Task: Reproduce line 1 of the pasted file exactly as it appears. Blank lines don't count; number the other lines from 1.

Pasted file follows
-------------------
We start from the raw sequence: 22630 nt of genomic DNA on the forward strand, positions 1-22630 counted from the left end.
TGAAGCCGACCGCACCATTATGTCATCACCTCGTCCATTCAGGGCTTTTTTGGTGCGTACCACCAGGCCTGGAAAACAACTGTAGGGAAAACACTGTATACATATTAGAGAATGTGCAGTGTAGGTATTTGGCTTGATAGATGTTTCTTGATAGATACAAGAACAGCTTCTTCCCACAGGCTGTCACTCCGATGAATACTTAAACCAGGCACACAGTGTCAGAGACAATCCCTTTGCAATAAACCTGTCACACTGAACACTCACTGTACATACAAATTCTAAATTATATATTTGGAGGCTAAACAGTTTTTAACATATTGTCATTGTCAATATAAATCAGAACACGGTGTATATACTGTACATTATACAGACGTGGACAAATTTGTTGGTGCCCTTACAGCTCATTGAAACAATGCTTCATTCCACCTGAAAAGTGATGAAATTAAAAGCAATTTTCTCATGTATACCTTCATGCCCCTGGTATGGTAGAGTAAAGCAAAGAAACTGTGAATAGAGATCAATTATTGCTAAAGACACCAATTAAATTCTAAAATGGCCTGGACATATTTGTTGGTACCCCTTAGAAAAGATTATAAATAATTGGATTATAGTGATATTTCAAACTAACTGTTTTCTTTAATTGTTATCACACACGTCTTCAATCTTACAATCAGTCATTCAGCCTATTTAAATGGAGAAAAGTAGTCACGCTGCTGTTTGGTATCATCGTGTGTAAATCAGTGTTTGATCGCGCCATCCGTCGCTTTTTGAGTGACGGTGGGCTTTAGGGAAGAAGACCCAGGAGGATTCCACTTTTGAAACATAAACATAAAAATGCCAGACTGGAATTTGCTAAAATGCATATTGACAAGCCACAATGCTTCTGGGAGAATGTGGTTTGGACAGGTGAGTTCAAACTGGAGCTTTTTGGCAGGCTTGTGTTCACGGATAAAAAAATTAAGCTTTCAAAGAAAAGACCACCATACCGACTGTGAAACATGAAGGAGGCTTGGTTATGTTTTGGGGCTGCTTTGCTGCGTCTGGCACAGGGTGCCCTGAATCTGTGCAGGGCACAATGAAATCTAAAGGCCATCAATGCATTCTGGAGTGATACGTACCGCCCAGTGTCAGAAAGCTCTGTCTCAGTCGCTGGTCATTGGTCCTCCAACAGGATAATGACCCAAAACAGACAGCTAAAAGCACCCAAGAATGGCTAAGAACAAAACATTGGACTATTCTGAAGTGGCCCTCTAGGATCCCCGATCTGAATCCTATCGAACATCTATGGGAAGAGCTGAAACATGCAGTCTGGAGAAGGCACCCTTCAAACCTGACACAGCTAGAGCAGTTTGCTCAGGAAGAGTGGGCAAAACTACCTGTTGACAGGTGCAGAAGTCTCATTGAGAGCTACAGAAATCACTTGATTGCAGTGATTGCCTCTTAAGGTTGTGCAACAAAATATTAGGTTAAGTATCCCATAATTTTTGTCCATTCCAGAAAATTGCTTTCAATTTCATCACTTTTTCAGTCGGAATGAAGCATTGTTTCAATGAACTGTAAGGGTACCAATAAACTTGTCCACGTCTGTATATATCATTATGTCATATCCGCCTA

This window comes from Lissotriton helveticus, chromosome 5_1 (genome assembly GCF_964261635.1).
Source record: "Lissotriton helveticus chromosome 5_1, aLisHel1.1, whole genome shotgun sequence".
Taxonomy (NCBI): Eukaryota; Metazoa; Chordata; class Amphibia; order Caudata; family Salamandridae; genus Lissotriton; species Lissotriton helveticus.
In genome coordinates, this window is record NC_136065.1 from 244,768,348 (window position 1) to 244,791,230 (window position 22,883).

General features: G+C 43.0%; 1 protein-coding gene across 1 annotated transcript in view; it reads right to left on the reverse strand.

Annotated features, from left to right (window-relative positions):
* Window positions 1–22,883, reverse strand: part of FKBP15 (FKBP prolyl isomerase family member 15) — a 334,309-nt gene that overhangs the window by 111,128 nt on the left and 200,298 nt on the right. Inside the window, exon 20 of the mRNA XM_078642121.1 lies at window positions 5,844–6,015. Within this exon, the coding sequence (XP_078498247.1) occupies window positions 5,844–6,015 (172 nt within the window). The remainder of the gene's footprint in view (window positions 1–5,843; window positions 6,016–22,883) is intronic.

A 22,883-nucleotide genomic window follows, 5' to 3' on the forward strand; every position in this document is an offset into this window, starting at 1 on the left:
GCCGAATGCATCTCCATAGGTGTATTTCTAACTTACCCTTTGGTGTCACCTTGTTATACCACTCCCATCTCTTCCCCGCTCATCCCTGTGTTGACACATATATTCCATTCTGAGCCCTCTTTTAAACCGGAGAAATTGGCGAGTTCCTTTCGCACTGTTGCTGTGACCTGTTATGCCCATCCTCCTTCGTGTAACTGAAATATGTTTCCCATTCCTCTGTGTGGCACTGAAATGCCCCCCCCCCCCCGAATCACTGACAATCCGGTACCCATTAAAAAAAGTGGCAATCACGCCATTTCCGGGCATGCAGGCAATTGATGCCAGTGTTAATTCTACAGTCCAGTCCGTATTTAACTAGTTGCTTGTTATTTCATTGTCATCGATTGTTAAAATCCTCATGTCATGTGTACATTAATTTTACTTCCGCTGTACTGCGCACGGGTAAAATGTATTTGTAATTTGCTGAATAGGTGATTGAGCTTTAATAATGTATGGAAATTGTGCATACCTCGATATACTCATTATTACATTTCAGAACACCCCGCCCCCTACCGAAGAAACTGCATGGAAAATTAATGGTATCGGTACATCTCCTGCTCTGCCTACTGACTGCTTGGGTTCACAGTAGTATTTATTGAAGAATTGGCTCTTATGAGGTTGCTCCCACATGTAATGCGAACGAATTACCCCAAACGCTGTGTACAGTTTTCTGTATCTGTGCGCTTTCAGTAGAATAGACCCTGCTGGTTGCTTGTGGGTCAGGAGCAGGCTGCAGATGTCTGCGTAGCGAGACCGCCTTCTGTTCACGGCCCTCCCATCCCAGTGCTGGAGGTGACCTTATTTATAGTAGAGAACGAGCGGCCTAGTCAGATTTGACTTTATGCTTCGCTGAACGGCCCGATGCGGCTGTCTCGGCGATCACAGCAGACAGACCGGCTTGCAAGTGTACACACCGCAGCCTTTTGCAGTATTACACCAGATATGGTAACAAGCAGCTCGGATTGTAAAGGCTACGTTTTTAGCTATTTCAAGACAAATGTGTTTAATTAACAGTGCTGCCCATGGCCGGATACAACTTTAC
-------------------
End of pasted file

We start from the raw sequence: 22630 nt of genomic DNA on the forward strand, positions 1-22630 counted from the left end.